Thursday, November 14, 2019
On being helpful
A defendant’s right to a fair trial is an absolute right, but is the right to procedural fairness absolute? Can a trial be fair if its procedure is less than fair?
At sentencing, the defendant may claim mitigation for having given assistance to the authorities. There may be good reasons for not making public the fact that such assistance was given, and procedures may be in place to provide information to the judge on a confidential basis. Such information can take the form of a memorandum prepared and agreed to by counsel for each side. But what if the prosecutor wishes to include information for the judge’s eyes only, favourable to the defendant, but where disclosure of it to the defendant might compromise ongoing investigations?
This was considered in HT v The Queen  HCA 40 (13 November 2019). Three judgments were delivered, all agreeing in the result. The majority opinions were given jointly by Kiefel CJ, Bell and Keane JJ, with support from Gordon J. Generally, where this problem arises, counsel should approach the sentencing judge for an appropriate order restricting disclosure, for example to counsel for the defendant but not to the defendant, or for disclosure to independent counsel who will then obtain instructions from the defendant to the extent that it is possible to do so while still keeping the confidential information from the defendant. At the sentencing hearing suppression and non-publication orders, or an order for an in camera hearing, could also be made.
Nettle and Edelman JJ accepted that suppression and in camera orders could be used, but they dissented by holding that the defendant must see everything that the judge sees . It should only rarely not be possible for counsel to agree on a memorandum describing assistance given by the defendant, and the drafting of a suitable memorandum must be done in the light of the prosecutor’s duty of fairness. They pointed to the need for legislation to cover situations where agreement could not be reached.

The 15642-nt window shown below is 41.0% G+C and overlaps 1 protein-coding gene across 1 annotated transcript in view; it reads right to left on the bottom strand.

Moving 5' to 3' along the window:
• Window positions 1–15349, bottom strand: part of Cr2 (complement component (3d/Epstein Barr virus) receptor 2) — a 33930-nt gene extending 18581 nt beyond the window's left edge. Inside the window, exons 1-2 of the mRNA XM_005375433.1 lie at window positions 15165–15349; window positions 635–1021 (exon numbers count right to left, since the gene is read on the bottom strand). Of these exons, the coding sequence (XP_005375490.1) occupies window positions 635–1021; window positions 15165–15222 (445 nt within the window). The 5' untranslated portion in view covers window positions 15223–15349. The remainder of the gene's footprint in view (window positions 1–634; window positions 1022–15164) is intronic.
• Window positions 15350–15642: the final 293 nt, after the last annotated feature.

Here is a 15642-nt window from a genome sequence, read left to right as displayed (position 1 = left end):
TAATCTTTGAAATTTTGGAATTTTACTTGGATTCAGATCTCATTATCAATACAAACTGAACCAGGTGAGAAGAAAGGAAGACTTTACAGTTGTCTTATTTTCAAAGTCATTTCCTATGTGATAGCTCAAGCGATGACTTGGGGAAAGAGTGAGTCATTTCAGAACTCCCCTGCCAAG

In New Zealand it has been held that there is no power to exclude the public from a sentencing hearing, or to hear submissions in chambers. There are rules concerning assistance to the authorities: Criminal Procedure Rules 2012, r 5A.8. Sentencing involves deciding on a starting point in view of the seriousness of the offending and the role of the offender, and then adjusting it for mitigating or aggravating circumstances relating to the offender, and then giving credit for any assistance rendered by the offender to the authorities, and finally giving such credit as is appropriate in the circumstances for any guilty plea. In the result, the mitigatory effect of assistance to the authorities can be substantial. Failure to follow the sealed envelope procedure in the rules led to problems in AB(CA300/2017) v R NZCA 51 (not publicly available online), where on appeal credit by way of reduction of sentence by one third was considered appropriate, in the absence of a guilty plea, but where important information had been given in relation to serious offending. Orders were made suppressing the details of the assistance, the identifying particulars of the appellant, and limiting access to the court file. The Court noted that there have been cases where, when credit for assistance is combined with that for a guilty plea, a reduction from the appropriate sentence of up to 60 per cent has been approved.